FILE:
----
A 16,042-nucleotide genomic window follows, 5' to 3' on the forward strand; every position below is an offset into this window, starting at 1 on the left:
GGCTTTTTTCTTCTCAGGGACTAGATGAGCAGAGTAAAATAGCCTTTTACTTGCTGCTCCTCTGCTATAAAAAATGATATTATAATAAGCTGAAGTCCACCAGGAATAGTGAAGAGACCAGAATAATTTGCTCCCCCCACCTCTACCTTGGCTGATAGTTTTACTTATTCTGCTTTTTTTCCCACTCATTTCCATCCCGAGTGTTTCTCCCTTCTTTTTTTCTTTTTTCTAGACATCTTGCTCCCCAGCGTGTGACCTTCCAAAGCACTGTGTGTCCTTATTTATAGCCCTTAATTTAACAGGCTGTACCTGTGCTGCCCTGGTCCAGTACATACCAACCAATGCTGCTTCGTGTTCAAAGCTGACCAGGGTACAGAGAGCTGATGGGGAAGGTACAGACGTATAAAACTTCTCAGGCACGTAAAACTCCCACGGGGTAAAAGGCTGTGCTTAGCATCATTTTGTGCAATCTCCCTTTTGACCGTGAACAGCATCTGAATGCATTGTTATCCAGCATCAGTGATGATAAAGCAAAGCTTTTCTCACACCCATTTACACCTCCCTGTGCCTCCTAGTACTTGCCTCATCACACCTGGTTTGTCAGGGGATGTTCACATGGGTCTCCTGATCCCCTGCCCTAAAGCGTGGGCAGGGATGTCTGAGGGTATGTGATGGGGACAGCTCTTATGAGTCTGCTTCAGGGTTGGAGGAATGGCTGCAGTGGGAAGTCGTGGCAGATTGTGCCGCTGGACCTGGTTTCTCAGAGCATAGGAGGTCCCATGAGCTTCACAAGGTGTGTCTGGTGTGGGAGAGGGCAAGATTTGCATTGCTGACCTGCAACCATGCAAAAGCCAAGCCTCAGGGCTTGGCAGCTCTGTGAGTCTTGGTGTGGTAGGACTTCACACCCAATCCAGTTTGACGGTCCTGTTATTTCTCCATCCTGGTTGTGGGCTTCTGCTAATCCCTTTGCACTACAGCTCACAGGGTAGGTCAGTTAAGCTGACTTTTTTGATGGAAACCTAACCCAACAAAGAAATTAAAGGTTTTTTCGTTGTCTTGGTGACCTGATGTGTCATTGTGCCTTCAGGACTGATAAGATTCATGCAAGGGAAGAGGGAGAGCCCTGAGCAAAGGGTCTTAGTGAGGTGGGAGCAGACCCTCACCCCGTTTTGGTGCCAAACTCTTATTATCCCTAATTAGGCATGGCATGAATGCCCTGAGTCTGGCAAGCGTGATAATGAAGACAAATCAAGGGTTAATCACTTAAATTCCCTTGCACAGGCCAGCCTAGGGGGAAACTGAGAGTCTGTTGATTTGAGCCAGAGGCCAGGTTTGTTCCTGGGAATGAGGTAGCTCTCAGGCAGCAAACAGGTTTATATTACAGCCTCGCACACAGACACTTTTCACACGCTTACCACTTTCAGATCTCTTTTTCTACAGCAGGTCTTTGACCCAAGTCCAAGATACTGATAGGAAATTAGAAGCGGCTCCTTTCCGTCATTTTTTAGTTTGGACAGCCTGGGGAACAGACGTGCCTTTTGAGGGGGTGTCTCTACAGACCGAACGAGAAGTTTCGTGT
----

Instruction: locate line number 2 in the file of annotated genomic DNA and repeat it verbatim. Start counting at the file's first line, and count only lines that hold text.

GGCTTTTTTCTTCTCAGGGACTAGATGAGCAGAGTAAAATAGCCTTTTACTTGCTGCTCCTCTGCTATAAAAAATGATATTATAATAAGCTGAAGTCCACCAGGAATAGTGAAGAGACCAGAATAATTTGCTCCCCCCACCTCTACCTTGGCTGATAGTTTTACTTATTCTGCTTTTTTTCCCACTCATTTCCATCCCGAGTGTTTCTCCCTTCTTTTTTTCTTTTTTCTAGACATCTTGCTCCCCAGCGTGTGACCTTCCAAAGCACTGTGTGTCCTTATTTATAGCCCTTAATTTAACAGGCTGTACCTGTGCTGCCCTGGTCCAGTACATACCAACCAATGCTGCTTCGTGTTCAAAGCTGACCAGGGTACAGAGAGCTGATGGGGAAGGTACAGACGTATAAAACTTCTCAGGCACGTAAAACTCCCACGGGGTAAAAGGCTGTGCTTAGCATCATTTTGTGCAATCTCCCTTTTGACCGTGAACAGCATCTGAATGCATTGTTATCCAGCATCAGTGATGATAAAGCAAAGCTTTTCTCACACCCATTTACACCTCCCTGTGCCTCCTAGTACTTGCCTCATCACACCTGGTTTGTCAGGGGATGTTCACATGGGTCTCCTGATCCCCTGCCCTAAAGCGTGGGCAGGGATGTCTGAGGGTATGTGATGGGGACAGCTCTTATGAGTCTGCTTCAGGGTTGGAGGAATGGCTGCAGTGGGAAGTCGTGGCAGATTGTGCCGCTGGACCTGGTTTCTCAGAGCATAGGAGGTCCCATGAGCTTCACAAGGTGTGTCTGGTGTGGGAGAGGGCAAGATTTGCATTGCTGACCTGCAACCATGCAAAAGCCAAGCCTCAGGGCTTGGCAGCTCTGTGAGTCTTGGTGTGGTAGGACTTCACACCCAATCCAGTTTGACGGTCCTGTTATTTCTCCATCCTGGTTGTGGGCTTCTGCTAATCCCTTTGCACTACAGCTCACAGGGTAGGTCAGTTAAGCTGACTTTTTTGATGGAAACCTAACCCAACAAAGAAATTAAAGGTTTTTTCGTTGTCTTGGTGACCTGATGTGTCATTGTGCCTTCAGGACTGATAAGATTCATGCAAGGGAAGAGGGAGAGCCCTGAGCAAAGGGTCTTAGTGAGGTGGGAGCAGACCCTCACCCCGTTTTGGTGCCAAACTCTTATTATCCCTAATTAGGCATGGCATGAATGCCCTGAGTCTGGCAAGCGTGATAATGAAGACAAATCAAGGGTTAATCACTTAAATTCCCTTGCACAGGCCAGCCTAGGGGGAAACTGAGAGTCTGTTGATTTGAGCCAGAGGCCAGGTTTGTTCCTGGGAATGAGGTAGCTCTCAGGCAGCAAACAGGTTTATATTACAGCCTCGCACACAGACACTTTTCACACGCTTACCACTTTCAGATCTCTTTTTCTACAGCAGGTCTTTGACCCAAGTCCAAGATACTGATAGGAAATTAGAAGCGGCTCCTTTCCGTCATTTTTTAGTTTGGACAGCCTGGGGAACAGACGTGCCTTTTGAGGGGGTGTCTCTACAGACCGAACGAGAAGTTTCGTGT